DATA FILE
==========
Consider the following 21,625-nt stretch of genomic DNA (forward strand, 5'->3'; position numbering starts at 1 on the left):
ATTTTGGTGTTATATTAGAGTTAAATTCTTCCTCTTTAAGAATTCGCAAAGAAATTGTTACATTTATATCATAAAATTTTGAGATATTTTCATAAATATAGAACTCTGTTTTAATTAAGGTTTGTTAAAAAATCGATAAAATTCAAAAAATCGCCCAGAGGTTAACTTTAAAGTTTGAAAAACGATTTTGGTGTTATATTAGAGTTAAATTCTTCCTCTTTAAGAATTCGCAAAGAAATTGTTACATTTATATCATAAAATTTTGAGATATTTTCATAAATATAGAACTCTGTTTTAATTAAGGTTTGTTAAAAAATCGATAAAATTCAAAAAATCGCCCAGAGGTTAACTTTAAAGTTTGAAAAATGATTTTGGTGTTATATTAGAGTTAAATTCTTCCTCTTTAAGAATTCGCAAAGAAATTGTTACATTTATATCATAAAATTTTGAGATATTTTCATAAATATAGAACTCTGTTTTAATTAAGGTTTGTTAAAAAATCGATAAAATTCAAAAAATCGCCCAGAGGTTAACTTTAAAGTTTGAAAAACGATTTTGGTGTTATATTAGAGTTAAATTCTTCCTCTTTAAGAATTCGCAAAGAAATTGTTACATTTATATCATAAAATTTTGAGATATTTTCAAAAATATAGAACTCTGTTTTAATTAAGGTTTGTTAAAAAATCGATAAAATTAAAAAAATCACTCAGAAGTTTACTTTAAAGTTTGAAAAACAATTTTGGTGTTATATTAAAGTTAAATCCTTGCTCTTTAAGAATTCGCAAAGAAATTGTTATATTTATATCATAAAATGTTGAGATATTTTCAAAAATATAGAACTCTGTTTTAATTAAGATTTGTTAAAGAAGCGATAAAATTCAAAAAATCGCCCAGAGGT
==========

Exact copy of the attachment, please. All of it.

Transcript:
Consider the following 21,625-nt stretch of genomic DNA (forward strand, 5'->3'; position numbering starts at 1 on the left):
ATTTTGGTGTTATATTAGAGTTAAATTCTTCCTCTTTAAGAATTCGCAAAGAAATTGTTACATTTATATCATAAAATTTTGAGATATTTTCATAAATATAGAACTCTGTTTTAATTAAGGTTTGTTAAAAAATCGATAAAATTCAAAAAATCGCCCAGAGGTTAACTTTAAAGTTTGAAAAACGATTTTGGTGTTATATTAGAGTTAAATTCTTCCTCTTTAAGAATTCGCAAAGAAATTGTTACATTTATATCATAAAATTTTGAGATATTTTCATAAATATAGAACTCTGTTTTAATTAAGGTTTGTTAAAAAATCGATAAAATTCAAAAAATCGCCCAGAGGTTAACTTTAAAGTTTGAAAAATGATTTTGGTGTTATATTAGAGTTAAATTCTTCCTCTTTAAGAATTCGCAAAGAAATTGTTACATTTATATCATAAAATTTTGAGATATTTTCATAAATATAGAACTCTGTTTTAATTAAGGTTTGTTAAAAAATCGATAAAATTCAAAAAATCGCCCAGAGGTTAACTTTAAAGTTTGAAAAACGATTTTGGTGTTATATTAGAGTTAAATTCTTCCTCTTTAAGAATTCGCAAAGAAATTGTTACATTTATATCATAAAATTTTGAGATATTTTCAAAAATATAGAACTCTGTTTTAATTAAGGTTTGTTAAAAAATCGATAAAATTAAAAAAATCACTCAGAAGTTTACTTTAAAGTTTGAAAAACAATTTTGGTGTTATATTAAAGTTAAATCCTTGCTCTTTAAGAATTCGCAAAGAAATTGTTATATTTATATCATAAAATGTTGAGATATTTTCAAAAATATAGAACTCTGTTTTAATTAAGATTTGTTAAAGAAGCGATAAAATTCAAAAAATCGCCCAGAGGT